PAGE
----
Eastern Cape: essential oils hub

It takes 3 000 lemons to make one
kilo of lemon essential oil. In 1986
South Africa exported 286 tons of
lemon essential oil, worth $3.4-million.

Janine Erasmus

The Eastern Cape has received a major boost to its burgeoning essential oils industry, with ten government-sponsored trial sites becoming operational throughout the province. The goal is to develop the region into a major player in the multi-billion-dollar global essential oils industry.

The Eastern Cape Development Corporation (ECDC), the national Department of Science and Technology (DST), and the Council for Scientific and Industrial Research are collaborating to transfer the knowledge and technology for the commercial propagation of essential oil-bearing plants, as well as the means to distil essential oils from harvested produce, to farmers in the region.

The initiative is particularly targeting communal land, resettled communities and unused land, with the aim of increasing the percentage of land being put to productive use. A wide variety of suitable plants can be grown in the province, with relatively small areas of land required. The DST views the essential oils sector as a valuable opportunity for historically vulnerable small and emerging farmers and rural communities to play a bigger role in South Africa’s commercial agricultural sector.

The essential oils industry is labour-intensive, especially in the pre-harvesting stage. As a globally competitive player in this sector, the impoverished Eastern Cape region will see many benefits not only through job creation and sustainable livelihood, but also through economic growth and diversification of agricultural production.

A centre of essential oils production

The ECDC intends developing the area into an essential oils hub, with the establishment of a number of essential oil extraction sites, and related or complementary businesses, such as manufacturers of cosmetic and medicinal products, in the vicinity. It is hoped that businesses in the cluster will be able to share specialised infrastructure, labour, market and skills.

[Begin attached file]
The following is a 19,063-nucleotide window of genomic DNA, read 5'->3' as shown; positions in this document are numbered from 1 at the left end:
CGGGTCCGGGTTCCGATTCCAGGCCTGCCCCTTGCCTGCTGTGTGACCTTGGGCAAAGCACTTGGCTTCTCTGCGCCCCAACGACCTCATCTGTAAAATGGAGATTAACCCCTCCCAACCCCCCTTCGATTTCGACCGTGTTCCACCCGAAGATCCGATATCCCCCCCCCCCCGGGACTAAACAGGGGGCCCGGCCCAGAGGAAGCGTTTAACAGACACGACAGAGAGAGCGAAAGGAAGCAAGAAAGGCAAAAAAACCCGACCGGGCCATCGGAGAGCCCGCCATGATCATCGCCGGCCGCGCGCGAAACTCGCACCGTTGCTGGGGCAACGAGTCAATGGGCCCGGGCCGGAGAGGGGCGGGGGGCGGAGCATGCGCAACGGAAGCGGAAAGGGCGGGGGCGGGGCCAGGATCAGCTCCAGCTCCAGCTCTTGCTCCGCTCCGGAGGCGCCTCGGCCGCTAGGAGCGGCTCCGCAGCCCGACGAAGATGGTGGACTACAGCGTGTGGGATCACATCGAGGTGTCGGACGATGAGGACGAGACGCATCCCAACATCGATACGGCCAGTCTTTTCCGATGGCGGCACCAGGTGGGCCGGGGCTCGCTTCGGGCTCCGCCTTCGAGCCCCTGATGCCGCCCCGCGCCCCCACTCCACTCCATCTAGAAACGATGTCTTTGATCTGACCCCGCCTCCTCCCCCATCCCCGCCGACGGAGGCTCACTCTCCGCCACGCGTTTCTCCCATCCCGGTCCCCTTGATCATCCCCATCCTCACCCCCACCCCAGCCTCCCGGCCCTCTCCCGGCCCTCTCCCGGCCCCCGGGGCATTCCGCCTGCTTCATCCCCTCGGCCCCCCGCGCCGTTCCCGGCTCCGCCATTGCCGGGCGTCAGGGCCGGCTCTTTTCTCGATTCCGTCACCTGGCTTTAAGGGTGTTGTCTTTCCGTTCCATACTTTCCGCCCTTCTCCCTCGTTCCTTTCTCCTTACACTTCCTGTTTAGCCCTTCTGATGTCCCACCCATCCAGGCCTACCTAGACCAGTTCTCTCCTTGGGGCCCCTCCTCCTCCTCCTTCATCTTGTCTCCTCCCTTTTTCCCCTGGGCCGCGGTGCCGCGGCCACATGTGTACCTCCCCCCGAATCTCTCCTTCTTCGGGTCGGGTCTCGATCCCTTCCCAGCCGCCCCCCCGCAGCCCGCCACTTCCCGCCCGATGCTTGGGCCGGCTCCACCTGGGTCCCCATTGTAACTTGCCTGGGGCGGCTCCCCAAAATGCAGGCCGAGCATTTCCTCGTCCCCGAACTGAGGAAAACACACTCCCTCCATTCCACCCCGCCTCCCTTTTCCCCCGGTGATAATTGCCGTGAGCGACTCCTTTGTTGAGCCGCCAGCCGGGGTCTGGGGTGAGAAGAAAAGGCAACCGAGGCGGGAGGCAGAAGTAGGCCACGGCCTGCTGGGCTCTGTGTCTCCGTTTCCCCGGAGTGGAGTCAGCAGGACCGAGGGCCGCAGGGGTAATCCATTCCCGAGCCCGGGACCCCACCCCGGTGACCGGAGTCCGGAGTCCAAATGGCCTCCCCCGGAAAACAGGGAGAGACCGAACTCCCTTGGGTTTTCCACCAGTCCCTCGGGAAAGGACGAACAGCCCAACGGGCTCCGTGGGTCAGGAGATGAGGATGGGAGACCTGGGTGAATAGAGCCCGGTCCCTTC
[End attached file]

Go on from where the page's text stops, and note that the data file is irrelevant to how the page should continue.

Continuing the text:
Several Eastern Cape regions have been earmarked for possible cluster locations. These include Langkloof/Tsitsikamma, Graaff-Reinet to Middelburg, Greater Bathurst, the R63 route from Keiskammahoek to Fort Beaufort, Port St Johns to Mthatha, and the Tsolo and greater Butterworth area.

The ECDC plans to have up to six essential oil clusters operational throughout the province within three years. Each cluster will have a distillation plant serving at least 30 hectares.

The project is divided into four stages. Stage one, the current stage, involves trial production. Stage two will see the start of limited commercial production of up to 25 hectares, while phase three involves full-scale roll out of commercial production of up to 200 hectares per site by the end of the first five-year period. During phase four processing and product beneficiation plants will be established.

The essential oils industry in South Africa is currently focused mostly in the provinces of Limpopo, Mpumalanga, Kwazulu-Natal and the Western Cape. There are about 100 small commercial producers and 33 commercial stills in operation.

By contrast the essential oils industry globally is worth about $10-billion and is currently undergoing rapid expansion, says the DST. The major consumers of this market are the US (40%), Western Europe (30%) and Japan (7%). Trade in essential oils and related products increases at approximately 10% per year.

Essential oils used in a multitude of ways

There are approximately 3 000 known essential oils, of which about 300 are of commercial importance. Essential oils are obtained from natural raw materials such as the leaves, fruit, bark, wood and resin of many seasonal or perennial plants. They are distinguishable by their distinct aroma and volatile nature which causes them to evaporate when exposed to air.

Aromatic oils occur in very small quantities in a plant, typically only 1-2% of the dry weight of the plant material distilled.

Essential oils are found in a range of products including perfumes, food flavours, pharmaceutical goods and industrial solvents. They are used in the preparation of beverages, medicines, and personal care and household products such as cosmetics, toiletries and cleaning preparations.

According to TradeInvestSA, a guide to business opportunities in South Africa, there are several factors that make the country potentially attractive to the essential oils market worldwide. Location in the southern hemisphere is one, because many of the world’s growing regions are in the northern hemisphere and southern hemisphere suppliers can easily take advantage of seasonal slumps in production.

Then, there are South Africa’s strong trade links with Europe as a major importer of flavour and fragrance materials. The country is also being established as a world-class agricultural producer in a wide range of products, and its diverse climate, variety of biomes, and good quality soil support the cultivation of a selection of essential oil crops.

Currently South Africa exports and imports essential oils. Exports of essential oils are destined mainly for developed economies such as Europe (49%), US (24%) and Japan (4.5%).

The most noteworthy essential oils produced in South Africa are eucalyptus, citrus, geranium and buchu. The latter two products are indigenous to the country. Data from the United Nations trade statistics database shows that in 2006 South Africa exported $6.1-million worth of essential oils and imported the same commodity to the value of $2.6-million.

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